#11



So I can feel morally good I was wondering how much stock market/ bond investment is necessary to create 1 minimum wage job? On the belief that higher share prices enable companies to grow by issuing new stock, or that cheaper bonds would aid growth.



I wonder what asset class is the most efficient at this?

I suppose compounding helps create more jobs over time
Originally posted by MatthewAinsworth


Spend your pound in a local business that sells home produced product. Buying a share in Amazon will do nothing for the UK economy.

#12
Or break some windows



Then someone will have to give an order to a glazier, that's an order he wouldn't have had before. He orders some glass, another new order. With his extra profit his son can buy more sweets, his wife can get a new scarf and he can order a few more pints down the Dog and Duck. That's a sweet seller, an accessories merchant and a publican better of than before. Scale this up to a national level and you will have full employment in no time



So, go out and break LOTS of windows

#13



Or break some windows



Then someone will have to give an order to a glazier, that's an order he wouldn't have had before. He orders some glass, another new order. With his extra profit his son can buy more sweets, his wife can get a new scarf and he can order a few more pints down the Dog and Duck. That's a sweet seller, an accessories merchant and a publican better of than before. Scale this up to a national level and you will have full employment in no time



So, go out and break LOTS of windows
Originally posted by ColdIron


I think you missed the other half of that story... where the baker whose windows you broke, doesn't buy the new shoes, so the cobbler's son doesn't buy his sweets...etc!



Besides, doesn't most of our glass come from France these days?

#14
Yeah create problems for the economy to satisfy! Lol

I was thinking storms do that...



Corlys - it's probably a drop in the ocean but I suppose maintaining a company avoids it shrinking and losing jobs, if the company actually created jobs. It's up to the company when it wants to reap rewards of rising share prices

#15



Corlys - it's probably a drop in the ocean but I suppose maintaining a company avoids it shrinking and losing jobs, if the company actually created jobs. It's up to the company when it wants to reap rewards of rising share prices
Originally posted by MatthewAinsworth


No, you've still got it wrong, owning shares in a company does not stop the company shrinking and losing jobs and companies do not issue shares to "reap rewards of rising share prices".

#16



I think you missed the other half of that story... where the baker whose windows you broke, doesn't buy the new shoes, so the cobbler's son doesn't buy his sweets...etc!



Besides, doesn't most of our glass come from France these days?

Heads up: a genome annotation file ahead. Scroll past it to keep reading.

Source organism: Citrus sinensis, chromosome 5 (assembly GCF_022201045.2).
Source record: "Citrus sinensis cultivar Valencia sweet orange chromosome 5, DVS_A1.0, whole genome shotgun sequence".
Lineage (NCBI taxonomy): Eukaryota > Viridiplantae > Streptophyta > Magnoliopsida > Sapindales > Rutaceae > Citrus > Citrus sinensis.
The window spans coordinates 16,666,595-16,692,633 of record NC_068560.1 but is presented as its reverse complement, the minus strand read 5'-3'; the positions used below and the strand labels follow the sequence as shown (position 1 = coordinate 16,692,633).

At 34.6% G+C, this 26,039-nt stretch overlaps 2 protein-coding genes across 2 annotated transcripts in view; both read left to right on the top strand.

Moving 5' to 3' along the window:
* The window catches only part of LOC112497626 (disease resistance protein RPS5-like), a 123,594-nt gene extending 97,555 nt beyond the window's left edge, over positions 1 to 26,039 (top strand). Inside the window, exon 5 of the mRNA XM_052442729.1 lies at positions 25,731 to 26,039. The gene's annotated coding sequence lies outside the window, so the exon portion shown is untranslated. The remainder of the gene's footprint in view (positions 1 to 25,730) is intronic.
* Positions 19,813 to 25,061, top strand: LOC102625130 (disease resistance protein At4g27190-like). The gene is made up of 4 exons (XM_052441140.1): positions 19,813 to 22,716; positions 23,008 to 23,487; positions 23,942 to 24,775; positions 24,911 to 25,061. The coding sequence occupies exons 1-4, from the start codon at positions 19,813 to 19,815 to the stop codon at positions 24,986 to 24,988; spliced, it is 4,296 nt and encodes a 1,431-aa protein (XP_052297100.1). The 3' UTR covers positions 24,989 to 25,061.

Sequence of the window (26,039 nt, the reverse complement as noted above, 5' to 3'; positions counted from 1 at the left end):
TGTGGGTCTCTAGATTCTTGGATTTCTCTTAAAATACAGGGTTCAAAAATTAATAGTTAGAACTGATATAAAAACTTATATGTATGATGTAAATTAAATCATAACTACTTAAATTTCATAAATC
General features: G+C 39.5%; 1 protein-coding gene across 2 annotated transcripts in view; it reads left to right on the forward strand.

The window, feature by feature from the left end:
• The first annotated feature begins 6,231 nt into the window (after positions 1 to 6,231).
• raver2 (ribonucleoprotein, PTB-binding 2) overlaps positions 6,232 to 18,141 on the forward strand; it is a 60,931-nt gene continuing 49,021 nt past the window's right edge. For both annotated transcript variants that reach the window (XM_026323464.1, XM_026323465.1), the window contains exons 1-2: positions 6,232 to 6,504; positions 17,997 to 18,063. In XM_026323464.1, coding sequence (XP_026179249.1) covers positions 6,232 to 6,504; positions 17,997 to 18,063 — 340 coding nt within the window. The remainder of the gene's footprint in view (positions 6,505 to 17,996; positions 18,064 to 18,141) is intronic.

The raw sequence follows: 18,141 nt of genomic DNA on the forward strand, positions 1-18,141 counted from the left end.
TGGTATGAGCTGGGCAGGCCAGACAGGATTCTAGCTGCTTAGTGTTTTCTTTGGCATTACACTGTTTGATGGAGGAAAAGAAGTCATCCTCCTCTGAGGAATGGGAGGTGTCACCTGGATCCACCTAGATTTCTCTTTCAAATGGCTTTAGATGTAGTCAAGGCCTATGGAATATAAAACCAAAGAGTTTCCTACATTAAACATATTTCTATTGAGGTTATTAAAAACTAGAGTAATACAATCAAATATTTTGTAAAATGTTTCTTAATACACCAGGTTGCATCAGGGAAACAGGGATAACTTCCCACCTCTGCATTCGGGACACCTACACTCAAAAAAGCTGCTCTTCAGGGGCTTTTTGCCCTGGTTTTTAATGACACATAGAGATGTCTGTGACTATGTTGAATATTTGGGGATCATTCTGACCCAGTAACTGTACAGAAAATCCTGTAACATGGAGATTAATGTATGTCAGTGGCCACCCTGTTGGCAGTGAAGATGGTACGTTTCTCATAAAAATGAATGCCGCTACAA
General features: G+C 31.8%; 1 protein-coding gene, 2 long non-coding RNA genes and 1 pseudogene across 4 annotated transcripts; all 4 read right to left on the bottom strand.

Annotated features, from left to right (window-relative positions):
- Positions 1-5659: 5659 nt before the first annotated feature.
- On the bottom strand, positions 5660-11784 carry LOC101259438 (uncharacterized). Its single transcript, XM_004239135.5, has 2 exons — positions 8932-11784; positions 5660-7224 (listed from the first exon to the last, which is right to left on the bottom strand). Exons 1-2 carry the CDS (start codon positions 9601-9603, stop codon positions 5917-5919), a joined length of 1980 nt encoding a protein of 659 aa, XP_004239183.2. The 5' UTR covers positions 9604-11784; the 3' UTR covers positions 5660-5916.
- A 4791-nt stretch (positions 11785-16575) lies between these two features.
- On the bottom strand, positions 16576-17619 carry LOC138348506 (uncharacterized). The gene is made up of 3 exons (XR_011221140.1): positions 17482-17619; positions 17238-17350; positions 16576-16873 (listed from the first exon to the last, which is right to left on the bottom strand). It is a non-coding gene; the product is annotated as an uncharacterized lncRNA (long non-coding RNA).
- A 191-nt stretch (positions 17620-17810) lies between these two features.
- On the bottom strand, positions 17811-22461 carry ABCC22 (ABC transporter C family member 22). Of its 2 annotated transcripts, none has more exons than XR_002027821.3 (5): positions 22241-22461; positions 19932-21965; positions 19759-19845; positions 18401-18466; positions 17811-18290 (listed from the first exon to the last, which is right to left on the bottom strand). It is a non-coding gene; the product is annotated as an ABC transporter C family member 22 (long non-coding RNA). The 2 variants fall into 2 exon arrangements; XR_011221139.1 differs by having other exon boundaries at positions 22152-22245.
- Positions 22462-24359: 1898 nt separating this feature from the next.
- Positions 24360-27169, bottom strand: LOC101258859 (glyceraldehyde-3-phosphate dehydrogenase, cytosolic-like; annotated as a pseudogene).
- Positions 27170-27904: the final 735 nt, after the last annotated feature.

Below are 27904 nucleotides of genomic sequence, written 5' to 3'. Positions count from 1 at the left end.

Originally posted by Apodemus


Saint gobain are a huge manufacturer and supplier of glass, though they still make most if it in the uk.

#17
Coryls - buy owning the share you are reducing supply, so price will be higher than it otherwise would, issuing shares is one method of raising funds, without taking on debt, so it supports the business

#18



Coryls - buy owning the share you are reducing supply, so price will be higher than it otherwise would, issuing shares is one method of raising funds, without taking on debt, so it supports the business
Originally posted by MatthewAinsworth


Issuing capital to investors in a fund raising is not cost free for a business and its existing investors, even ignoring the direct operational and legal costs of doing it.



In fact rewarding a bank for lending you £10000 by paying them 5% a year on a loan is pretty cheap, the £500 a year is a running cost and saves you £100 on your corporation tax due to having lower taxable profits - so it only costs the company (and therefore the owners of the company) £400 really.



Whereas issuing £10000 of capital to a new investor can be expensive because that new investor might demand 5% in dividends (which costs £500 with no tax shield) and the new investor also gets a slice of all future profits no matter how high they are and he gets a share of the company's assets on a winding up no matter how valuable they are.



So, many companies do not want to issue new shares to new investors to support their business, if they are doing fine already and not seeking new money in the capital markets. As such, you buying a second-hand share in their company today, temporarily pushing the price up now but forgotten about later, does not inherently "support" them in financial terms, or allow them to take on new employees.

#19
Bowl - good point, I think there must come a point when a company bond would be a higher rate, I see adverts for 8% bonds sometimes, I suppose depending on credit quality or ability to borrow. For companies to decide to float at all they must believe that they'd pay less in dividend or not be able to borrow enough. With dividends they aren't obliged.

#20
£33000 of revenue = one minimum wage job. So the investment required to create the job will be whatever it takes to create £33,000 of revenue. This can vary wildly based on the industry and the age of the organisation, but for an organisation that you can invest in easily, I'd expect the investment needed would be about 20% of the salary, so say £2500. Bear in mind that a job paying minimum wage probably isn't creating a lot of value (the value created will about 2 x the salary at the level of the minimum wage).

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